“At Work” is a sequence taken from a larger collection of vignettes and images put together by me and the photographer Wes Kline. The collection is called 18 Fragments. Our collaboration began in late 2020. At that time, I was catching a bus every morning and riding it to construction sites in the city. The city is about an hour from where I live.
I am not a construction worker, which is to say I do not have the skills of a carpenter, mason, plumber, roofer, or a dozen other jobs required on construction sites. What I can do is pick up garbage and move materials wherever they need to be moved. It’s mostly thankless work, which I don’t mind. People tend to leave you alone when you pick up trash. There can be hours to daydream, too, considering the slow distance between the fourth floor and the metal container when you’re carrying safety clamps.
There are also the people you meet. Men arrive from Poland, Spain, Lithuania, all over Europe to grab a job here. All of these men have stories, though not all of them wish to speak. Circumstances can open some men and close others. At work, stories are how we form separate bonds from our companies and tasks. We learn about each other. We learn familiar words in other languages. I can say ‘fuck’ in Polish two different ways, for instance. We learn about certain intimacies, like of the Portuguese foreman who told me he sent most of his earnings back home where his daughter took dressage lessons. These stories feel necessary, and I wonder if they are something of what keeps us from going under an inch at a time.
This is a part of what Wes accomplishes with his photographs. I say part because like any decent work of art, there is more technique, feeling, and expression in Wes’ photography than a couple of glances will give us. I have looked at Wes’ photographs for a few years now, and I go on seeing mythologies. Weeds sprung from concrete blocks may be the tendrils of some goddess. Unexpected geometries may map a way to the underworld or suggest another bend to spend time with. And we should take time with these pieces. They are, as the chewy phrase goes, at hand.
Since we are late in the year and in the dark time, we do not see the sun and will not see the sun until the end of January. People leave their curtains drawn back from their windows and the lights turned on, but on a Wednesday morning, I saw three bright windows on a block where all the other windows were dark. Three bright windows. I am not sure what struck me first. The fact of three bright windows or the fact that all the others were dark.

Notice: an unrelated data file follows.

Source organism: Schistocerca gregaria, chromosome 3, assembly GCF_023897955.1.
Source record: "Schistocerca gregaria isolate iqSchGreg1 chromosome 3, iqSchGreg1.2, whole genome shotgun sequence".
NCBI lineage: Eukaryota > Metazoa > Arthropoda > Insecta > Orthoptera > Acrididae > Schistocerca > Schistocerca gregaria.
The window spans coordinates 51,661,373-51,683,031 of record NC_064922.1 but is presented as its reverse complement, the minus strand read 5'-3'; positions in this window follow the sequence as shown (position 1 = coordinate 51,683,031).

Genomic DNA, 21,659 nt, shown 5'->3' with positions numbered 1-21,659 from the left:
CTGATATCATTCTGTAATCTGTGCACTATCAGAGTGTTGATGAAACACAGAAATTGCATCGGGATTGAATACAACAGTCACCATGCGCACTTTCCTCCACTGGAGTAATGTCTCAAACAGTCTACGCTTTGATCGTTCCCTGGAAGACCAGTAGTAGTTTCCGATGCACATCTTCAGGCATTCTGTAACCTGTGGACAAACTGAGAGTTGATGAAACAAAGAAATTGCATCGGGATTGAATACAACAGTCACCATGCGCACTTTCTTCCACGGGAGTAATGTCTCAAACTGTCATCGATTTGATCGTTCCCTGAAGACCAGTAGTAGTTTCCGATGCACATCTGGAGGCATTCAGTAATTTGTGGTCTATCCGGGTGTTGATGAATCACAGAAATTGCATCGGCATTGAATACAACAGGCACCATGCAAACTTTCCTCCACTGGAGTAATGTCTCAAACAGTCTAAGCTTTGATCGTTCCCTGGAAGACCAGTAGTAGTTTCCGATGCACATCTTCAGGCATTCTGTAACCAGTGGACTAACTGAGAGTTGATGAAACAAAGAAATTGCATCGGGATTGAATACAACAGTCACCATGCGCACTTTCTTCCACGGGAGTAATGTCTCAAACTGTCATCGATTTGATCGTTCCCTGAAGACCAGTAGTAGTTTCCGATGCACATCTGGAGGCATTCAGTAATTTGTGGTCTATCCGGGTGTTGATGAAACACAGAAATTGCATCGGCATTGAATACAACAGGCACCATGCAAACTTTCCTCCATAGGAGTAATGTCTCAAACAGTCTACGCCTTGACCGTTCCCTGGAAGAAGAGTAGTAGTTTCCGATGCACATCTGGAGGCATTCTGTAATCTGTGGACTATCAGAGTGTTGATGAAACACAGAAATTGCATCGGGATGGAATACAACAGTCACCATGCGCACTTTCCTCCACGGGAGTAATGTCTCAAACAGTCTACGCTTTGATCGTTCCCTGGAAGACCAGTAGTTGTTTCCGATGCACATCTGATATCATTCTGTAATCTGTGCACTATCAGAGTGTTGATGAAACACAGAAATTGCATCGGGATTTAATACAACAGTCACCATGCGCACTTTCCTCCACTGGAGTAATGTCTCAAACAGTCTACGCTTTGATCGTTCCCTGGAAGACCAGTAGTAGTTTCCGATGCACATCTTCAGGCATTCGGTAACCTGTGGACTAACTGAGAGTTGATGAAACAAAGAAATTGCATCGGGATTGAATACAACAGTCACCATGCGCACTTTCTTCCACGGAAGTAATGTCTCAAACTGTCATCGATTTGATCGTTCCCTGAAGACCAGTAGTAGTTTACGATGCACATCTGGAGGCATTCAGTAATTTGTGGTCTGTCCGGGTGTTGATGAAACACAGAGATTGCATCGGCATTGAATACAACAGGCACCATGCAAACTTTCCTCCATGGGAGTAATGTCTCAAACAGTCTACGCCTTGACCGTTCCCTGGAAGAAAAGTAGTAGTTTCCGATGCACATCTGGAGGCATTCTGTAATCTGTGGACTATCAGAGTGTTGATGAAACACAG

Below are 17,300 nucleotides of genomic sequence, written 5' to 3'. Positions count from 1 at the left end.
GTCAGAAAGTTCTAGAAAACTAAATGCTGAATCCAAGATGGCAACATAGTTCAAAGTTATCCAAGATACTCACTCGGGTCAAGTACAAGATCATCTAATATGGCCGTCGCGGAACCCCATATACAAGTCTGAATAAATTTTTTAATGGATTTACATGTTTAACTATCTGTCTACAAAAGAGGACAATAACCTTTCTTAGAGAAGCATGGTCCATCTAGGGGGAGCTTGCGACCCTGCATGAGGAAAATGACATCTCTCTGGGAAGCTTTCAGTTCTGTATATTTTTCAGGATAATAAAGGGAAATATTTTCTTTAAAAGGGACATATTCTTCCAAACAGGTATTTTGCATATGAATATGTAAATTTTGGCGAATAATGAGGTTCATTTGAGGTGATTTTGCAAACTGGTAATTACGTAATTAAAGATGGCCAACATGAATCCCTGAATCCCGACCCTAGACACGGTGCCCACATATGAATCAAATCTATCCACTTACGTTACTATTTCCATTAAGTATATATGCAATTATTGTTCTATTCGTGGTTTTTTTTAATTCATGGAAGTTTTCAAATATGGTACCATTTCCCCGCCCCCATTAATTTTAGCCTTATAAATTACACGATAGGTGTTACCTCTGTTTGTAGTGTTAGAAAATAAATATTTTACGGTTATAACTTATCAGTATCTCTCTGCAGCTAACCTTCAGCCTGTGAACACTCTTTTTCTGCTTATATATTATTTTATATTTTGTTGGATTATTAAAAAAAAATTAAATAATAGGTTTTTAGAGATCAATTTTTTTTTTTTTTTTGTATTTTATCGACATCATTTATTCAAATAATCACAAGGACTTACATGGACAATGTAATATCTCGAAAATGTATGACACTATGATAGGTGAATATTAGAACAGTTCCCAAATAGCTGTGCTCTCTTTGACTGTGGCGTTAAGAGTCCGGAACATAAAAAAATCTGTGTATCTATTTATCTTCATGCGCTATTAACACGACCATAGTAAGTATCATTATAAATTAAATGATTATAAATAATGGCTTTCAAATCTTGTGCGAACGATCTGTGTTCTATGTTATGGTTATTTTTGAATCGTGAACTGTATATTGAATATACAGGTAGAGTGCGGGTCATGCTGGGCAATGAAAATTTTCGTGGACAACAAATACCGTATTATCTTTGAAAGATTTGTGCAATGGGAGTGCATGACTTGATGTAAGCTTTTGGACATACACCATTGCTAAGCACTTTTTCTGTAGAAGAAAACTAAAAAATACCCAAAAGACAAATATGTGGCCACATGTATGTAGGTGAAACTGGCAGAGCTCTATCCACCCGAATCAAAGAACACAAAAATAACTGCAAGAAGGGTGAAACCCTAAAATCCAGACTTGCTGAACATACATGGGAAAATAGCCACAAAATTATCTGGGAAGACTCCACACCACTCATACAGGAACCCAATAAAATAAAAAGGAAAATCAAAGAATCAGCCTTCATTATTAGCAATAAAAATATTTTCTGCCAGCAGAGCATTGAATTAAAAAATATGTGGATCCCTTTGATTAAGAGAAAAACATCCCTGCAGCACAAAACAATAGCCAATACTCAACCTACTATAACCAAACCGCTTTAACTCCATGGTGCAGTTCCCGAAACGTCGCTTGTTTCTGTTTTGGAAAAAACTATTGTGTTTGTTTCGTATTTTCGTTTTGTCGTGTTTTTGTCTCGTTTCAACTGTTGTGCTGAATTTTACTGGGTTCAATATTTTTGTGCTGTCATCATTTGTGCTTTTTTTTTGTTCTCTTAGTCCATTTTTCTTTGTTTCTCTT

One Thursday afternoon two Portuguese workers said goodbye. They were returning to Portugal. One of them shaped his hand into an airplane, the way we do when we talk about flying, taking off with our fingers set straight but curling them before we land. Por-tu-gal, he pronounced and smiled. Por-tu-gal, I repeated. And for some reason I said to him, Vaya con dios. Si, vá com Deus, his friend corrected. Then we patted each other on the shoulder and nodded until there was nothing left to say.
While waiting for the bus one Wednesday evening, I met a Frenchman who had moved to the north because, as he told me, he loved the snow and cold. I asked him if it snowed much where he had lived in France.
“No,” he said, “we did not have snow.”
It was already 4 o’clock, and the bus to sentrum was late.
“But I miss the food. That is the one thing I miss. The food.” He shook his head and said, “Frutti di Mare,” then looking at me, “but no wine. I do not drink wine.”
A plumber told me that as a child he had lived on the banks of a famous salmon river. He said he had fished for salmon and trout all his life.
“A Montana Nymph,” he said. “This is the only fly a fisherman needs.”
I tried to tell him how some flytiers will use an orange thorax instead of a yellow one. ”They call it a Ted’s Stone Fly,” I said, “after the late sportsman and writer Ted Trueblood.”
“This is a very good fly,” he said, “but you must fish it with enough weight.”
What I did not tell him was that the Montana Nymph was the first fly I had ever fished with and this on a desert creek more than thirty years and four thousand miles ago.
Four thousand miles—the distance between here and there. But how many miles in thirty years? How many miles between a desert creek in Utah and a fly-fishing plumber who shares the same name as a god?